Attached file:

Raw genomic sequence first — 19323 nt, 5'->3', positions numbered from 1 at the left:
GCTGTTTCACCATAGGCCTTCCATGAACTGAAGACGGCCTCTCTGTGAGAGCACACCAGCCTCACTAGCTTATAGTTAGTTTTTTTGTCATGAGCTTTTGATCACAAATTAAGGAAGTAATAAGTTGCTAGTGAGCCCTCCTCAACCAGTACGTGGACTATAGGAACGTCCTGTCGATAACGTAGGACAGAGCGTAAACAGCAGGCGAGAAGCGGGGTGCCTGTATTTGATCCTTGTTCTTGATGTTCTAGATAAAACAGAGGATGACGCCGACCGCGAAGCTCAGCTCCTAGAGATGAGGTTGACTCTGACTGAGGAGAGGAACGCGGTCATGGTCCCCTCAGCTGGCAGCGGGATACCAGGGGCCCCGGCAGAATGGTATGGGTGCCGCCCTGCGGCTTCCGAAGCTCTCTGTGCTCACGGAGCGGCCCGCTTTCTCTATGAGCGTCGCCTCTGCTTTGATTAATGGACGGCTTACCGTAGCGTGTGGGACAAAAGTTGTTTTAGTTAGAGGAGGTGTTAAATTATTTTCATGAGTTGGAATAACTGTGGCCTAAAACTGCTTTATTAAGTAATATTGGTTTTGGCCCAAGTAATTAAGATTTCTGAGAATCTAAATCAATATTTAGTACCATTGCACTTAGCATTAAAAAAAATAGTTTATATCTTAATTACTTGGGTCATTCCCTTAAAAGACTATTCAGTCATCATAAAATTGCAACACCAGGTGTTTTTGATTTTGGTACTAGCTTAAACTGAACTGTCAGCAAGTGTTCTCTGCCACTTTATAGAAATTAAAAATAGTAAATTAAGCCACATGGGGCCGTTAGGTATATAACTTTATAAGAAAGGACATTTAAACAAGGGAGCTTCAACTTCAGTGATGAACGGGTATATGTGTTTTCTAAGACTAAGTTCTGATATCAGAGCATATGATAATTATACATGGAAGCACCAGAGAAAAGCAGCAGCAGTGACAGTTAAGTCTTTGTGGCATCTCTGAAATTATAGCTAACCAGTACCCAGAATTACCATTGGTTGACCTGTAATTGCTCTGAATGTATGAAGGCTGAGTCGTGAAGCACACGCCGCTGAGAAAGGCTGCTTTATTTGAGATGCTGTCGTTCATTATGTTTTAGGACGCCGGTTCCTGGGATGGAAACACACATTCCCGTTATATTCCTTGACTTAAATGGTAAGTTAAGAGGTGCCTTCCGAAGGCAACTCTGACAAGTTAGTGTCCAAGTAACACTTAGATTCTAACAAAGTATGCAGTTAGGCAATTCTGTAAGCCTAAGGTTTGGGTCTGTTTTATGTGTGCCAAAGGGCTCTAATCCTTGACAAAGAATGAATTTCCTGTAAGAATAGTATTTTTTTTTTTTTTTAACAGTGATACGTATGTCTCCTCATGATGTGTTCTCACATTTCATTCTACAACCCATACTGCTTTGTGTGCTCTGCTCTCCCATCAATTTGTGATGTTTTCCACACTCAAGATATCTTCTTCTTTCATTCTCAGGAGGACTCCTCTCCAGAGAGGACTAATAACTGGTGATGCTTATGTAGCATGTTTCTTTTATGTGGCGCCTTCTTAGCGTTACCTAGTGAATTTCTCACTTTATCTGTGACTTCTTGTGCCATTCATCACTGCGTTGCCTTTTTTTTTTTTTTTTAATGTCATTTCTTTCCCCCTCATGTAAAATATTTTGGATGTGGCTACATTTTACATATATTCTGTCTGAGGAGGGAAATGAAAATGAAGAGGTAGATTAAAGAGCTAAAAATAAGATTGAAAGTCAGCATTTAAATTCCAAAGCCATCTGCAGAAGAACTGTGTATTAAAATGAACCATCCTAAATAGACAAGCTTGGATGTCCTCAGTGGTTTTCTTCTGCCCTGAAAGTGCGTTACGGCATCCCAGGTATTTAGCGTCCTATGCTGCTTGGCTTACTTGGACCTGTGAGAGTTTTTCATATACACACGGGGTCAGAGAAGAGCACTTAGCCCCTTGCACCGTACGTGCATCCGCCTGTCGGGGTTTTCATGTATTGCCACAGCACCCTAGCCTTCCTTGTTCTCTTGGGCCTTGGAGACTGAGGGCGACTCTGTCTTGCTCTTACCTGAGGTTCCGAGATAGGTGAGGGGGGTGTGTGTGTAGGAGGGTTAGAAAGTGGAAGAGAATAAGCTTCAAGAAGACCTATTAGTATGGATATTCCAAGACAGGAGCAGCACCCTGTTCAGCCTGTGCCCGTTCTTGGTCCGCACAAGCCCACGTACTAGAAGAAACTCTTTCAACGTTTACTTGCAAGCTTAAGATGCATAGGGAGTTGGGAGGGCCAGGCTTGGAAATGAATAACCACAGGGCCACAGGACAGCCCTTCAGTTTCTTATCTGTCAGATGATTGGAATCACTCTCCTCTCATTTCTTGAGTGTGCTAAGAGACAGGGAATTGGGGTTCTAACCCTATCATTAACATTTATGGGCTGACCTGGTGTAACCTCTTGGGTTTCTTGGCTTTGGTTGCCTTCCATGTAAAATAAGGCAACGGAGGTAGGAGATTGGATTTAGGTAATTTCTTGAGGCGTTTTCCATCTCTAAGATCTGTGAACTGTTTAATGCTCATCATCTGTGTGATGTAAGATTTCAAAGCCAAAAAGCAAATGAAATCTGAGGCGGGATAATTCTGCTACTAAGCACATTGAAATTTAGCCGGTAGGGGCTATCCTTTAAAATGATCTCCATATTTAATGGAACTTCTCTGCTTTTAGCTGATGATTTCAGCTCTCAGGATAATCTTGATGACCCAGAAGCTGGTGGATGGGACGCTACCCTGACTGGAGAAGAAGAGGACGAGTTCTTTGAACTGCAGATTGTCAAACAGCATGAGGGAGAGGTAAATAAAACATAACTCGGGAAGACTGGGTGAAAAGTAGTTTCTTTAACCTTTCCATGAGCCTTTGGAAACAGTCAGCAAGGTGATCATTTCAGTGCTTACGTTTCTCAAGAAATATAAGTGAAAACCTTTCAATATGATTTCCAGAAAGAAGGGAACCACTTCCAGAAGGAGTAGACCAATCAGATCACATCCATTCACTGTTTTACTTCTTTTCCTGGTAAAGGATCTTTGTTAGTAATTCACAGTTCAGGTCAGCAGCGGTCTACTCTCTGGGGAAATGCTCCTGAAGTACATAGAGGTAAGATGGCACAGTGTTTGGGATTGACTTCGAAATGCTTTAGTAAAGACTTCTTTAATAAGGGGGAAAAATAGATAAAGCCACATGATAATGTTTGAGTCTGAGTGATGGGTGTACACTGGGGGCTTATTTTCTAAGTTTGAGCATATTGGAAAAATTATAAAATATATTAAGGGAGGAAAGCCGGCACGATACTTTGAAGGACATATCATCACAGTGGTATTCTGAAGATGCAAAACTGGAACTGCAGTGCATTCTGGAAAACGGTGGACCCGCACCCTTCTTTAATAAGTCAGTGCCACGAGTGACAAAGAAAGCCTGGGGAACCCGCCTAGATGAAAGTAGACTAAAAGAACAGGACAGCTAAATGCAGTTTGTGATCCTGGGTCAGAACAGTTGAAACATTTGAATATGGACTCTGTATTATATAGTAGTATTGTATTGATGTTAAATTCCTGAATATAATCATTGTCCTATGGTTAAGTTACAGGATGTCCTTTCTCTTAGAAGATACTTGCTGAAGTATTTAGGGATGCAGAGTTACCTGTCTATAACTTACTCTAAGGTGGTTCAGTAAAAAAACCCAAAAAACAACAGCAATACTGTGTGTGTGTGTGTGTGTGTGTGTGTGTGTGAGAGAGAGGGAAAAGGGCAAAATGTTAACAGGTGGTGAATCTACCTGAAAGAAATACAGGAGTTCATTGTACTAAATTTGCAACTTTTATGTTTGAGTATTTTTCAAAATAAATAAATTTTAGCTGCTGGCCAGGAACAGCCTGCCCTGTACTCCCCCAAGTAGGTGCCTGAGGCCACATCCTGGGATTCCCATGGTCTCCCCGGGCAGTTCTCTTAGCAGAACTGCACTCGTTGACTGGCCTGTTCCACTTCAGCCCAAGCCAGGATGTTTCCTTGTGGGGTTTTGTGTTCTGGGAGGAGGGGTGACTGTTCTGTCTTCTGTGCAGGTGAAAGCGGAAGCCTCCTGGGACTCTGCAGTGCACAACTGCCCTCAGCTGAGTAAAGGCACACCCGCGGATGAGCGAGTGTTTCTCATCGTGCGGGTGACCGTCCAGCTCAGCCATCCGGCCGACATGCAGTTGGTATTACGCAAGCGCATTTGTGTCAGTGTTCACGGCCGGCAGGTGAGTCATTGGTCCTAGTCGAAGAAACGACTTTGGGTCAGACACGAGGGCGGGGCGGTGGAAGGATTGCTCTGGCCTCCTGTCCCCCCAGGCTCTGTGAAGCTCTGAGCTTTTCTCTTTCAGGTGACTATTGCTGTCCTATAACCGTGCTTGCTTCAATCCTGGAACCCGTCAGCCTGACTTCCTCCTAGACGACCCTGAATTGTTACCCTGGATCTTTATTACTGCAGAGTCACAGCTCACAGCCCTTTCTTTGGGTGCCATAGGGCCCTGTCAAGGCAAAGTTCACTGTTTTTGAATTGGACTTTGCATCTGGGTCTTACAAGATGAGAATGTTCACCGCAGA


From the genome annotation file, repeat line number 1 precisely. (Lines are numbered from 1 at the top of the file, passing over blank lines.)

Raw genomic sequence first — 19323 nt, 5'->3', positions numbered from 1 at the left: